T Nation

Help, I Can't Stop Popping


#1

My knuckles, that is.

It has become an unconscious habit: i always find myself popping my knuckles. It not only is a disgusting sound that i know is a huge pet peeve for many people but i have also heard that it can lead to arthritis in the joints. I have moderately strong hands and i've tried strengthening the fingers individually to see if that would tighten them up, but alas: no luck. If i don't pop my fingers they feel tight and sluggish. Being a trumpet player, and a wide receiver/cornerback/ frequent user of the computer with a typing speed over 80wpm, i can't afford to have my fingers feeling sluggish. Can someone "crack" some light on this?

Thanks,
-M


#2

Everything I have seen on it has said that knuckle popping doesn't have any known bad effects. If it bothers other people, thats more their problem than yours. I say pop freely.


#3

My dad (a chiropractor) has always said that if anything, popping your knuckles prevents arthritis. It doesn't promote it.


#4

A simple Google search about it gave tons of results and explanations.

This one's from some kid's site:

"The Real Deal on Cracking Your Kuckles
What's really happening when you "crack" your knuckles is that you are either pushing the joint back into or out of its normal position. Joints are the meeting points of two separate bones which are held together by connecting tissues and ligaments. A thick, clear lubricant (made mostly of carbon dioxide and some nitrogen) called synovial fluid is found between the bones. When you stretch or pull your finger to get that desired popping noise, you are causing the bones to pull apart. Pressure is reduced on the synovial fluid and bubbles form that quickly expand and then burst - which is why you get that noise.

Does Knuckle Cracking Lead to Arthritis?
Not everybody's joints crack. Some people have a larger separation between the bones and some people can't relax enough to allow the bones to separate. If you can crack and your mom tells you, you're going to get arthritis, she's just yanking your chain. There is no scientific evidence that cracking your knuckles leads to arthritis."


#5

I found this on askalice.com concerning cracking knuckles.

This site seems pretty legit. So what's the final word? Someone has got to know more about the subject.

"On the other hand, escaping gas seems pretty innocuous, right? Wrong. Mom wasn't too far off when she told you that cracking your knuckles would make them big. By cracking your knuckles, what you are doing is pushing the joint beyond its physiological stop sign, or further than its range of motion would normally allow for. This puts undue stress on the ligaments and tendons that hold the joint together and in place. Ligaments behave a little like rubber bands---you can pull and stretch them a lot; but, eventually they won't return to their original shape and length.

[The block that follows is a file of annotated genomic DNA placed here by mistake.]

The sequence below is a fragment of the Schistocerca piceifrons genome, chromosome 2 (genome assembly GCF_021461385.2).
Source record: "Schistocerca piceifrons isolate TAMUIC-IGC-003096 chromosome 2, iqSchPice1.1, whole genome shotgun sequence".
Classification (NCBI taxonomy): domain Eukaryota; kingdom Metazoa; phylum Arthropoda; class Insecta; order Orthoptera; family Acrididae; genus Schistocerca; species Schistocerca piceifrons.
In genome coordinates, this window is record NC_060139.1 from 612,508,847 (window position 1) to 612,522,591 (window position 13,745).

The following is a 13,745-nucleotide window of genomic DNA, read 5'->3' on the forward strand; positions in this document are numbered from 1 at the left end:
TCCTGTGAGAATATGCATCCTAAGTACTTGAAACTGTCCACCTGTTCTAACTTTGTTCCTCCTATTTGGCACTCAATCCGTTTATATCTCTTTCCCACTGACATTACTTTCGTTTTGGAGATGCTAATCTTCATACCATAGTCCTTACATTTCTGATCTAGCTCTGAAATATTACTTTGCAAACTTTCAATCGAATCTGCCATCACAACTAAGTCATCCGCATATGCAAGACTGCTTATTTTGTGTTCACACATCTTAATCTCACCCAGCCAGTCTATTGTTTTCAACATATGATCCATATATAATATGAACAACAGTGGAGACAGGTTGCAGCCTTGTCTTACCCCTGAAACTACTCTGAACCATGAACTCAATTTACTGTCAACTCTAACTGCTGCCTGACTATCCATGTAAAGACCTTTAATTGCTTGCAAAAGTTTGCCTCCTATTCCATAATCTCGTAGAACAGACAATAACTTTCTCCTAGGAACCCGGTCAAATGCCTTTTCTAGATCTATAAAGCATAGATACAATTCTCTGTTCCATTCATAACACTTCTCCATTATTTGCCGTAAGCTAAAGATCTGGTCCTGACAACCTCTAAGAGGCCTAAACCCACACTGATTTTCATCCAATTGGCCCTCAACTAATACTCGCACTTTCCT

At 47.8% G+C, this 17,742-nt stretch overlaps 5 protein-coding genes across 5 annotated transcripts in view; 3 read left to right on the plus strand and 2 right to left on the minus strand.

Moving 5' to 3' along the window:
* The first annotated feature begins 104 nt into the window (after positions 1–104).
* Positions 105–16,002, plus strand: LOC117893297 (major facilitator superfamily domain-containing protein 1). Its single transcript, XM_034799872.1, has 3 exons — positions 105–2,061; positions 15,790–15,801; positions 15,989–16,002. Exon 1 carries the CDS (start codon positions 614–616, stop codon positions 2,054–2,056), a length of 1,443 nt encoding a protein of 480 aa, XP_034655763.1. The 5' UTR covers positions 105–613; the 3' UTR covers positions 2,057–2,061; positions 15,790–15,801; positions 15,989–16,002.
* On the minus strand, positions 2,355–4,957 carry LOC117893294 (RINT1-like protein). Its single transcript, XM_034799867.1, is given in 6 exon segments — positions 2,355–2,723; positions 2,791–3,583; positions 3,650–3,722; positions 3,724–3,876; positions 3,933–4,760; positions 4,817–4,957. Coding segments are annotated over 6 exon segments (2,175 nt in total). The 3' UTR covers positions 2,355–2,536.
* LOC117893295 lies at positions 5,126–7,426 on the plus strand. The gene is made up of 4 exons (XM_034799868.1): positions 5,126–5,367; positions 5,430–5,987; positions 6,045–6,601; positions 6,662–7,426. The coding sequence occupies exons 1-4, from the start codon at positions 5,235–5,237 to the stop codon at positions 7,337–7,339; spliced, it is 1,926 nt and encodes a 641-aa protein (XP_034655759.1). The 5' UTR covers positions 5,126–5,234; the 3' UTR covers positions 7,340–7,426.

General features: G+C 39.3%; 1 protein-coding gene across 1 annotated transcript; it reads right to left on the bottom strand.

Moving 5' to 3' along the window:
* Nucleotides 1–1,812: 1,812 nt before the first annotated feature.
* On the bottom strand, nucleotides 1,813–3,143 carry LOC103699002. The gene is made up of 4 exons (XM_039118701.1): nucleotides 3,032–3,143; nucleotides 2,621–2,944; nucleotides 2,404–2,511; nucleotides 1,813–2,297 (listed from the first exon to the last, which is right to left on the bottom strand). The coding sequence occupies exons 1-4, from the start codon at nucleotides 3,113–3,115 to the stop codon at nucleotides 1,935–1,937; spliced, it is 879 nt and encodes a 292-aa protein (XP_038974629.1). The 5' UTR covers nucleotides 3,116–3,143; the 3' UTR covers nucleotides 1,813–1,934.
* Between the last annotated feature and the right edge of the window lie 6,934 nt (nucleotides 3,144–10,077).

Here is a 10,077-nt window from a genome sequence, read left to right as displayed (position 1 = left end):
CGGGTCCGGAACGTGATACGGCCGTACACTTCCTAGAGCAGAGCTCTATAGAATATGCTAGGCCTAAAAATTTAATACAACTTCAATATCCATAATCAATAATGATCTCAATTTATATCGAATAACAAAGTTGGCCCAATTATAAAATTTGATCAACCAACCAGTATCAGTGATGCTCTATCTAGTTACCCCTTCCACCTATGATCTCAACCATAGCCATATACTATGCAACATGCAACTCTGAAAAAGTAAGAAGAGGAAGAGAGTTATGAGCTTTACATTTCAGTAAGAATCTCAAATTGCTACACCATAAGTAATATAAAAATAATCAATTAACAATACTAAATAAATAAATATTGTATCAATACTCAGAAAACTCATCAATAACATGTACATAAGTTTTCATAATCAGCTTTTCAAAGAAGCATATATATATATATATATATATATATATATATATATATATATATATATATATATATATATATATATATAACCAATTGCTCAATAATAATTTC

After years of pushing your joint past its normal range of motion, it may become "hypermobile." If the joint is very mobile (as in the hand), the joint surfaces might wear out. If this happens, the body responds by laying down more bone. Although this sounds like the body healing itself, in reality, matters are made worse. Usually, the bone is not laid down smoothly and the joint surfaces become rough. Worst case scenario - spurring or sharp spots will develop in the bone of the joint in question. Eventually, you may have rough surfaces moving against each other, to which the body might respond by swelling, increasing the amount of fluid and blood in the area. Talk about unpleasant friction! In the end, you could have a joint ("arthro") that is inflamed ("-itis").

Of course, little research has been carried out in this area, so it's difficult to say with a high degree of certainty that knuckle and other joint cracking will lead to arthritis or other joint diseases. But it's fairly safe to say that repeatedly pushing a joint beyond its normal physical range is not a good thing to do. And years down the road, you could possibly end up with big problems, not just big knuckles like mom said!"

-M


#6

Hi,
I'm a long term cracker too! (begining to sound like an AA meet!)
I'd guess I've been cracking my fingers for 35years, I've managed to restict it to mainly middle and ring fingers on both hands for the last year or so, but they probably get done more often than every hour.

Anyway you might check out grippermania.


#7

Hello everyone my name is Zeb and I'm a knuckle popper.....

(Group responds): "Welcome Zeb."


#8

are there any pros who know how to crack your thumb(not the finger,but put your finger halfway between the bottom of your thumb and wrist,press and enjoy)i was always told it just breaks fluid sacs that are "cushions" at the joints....either way if it does cause arthritis then ill probably get it,i cant stop even for a day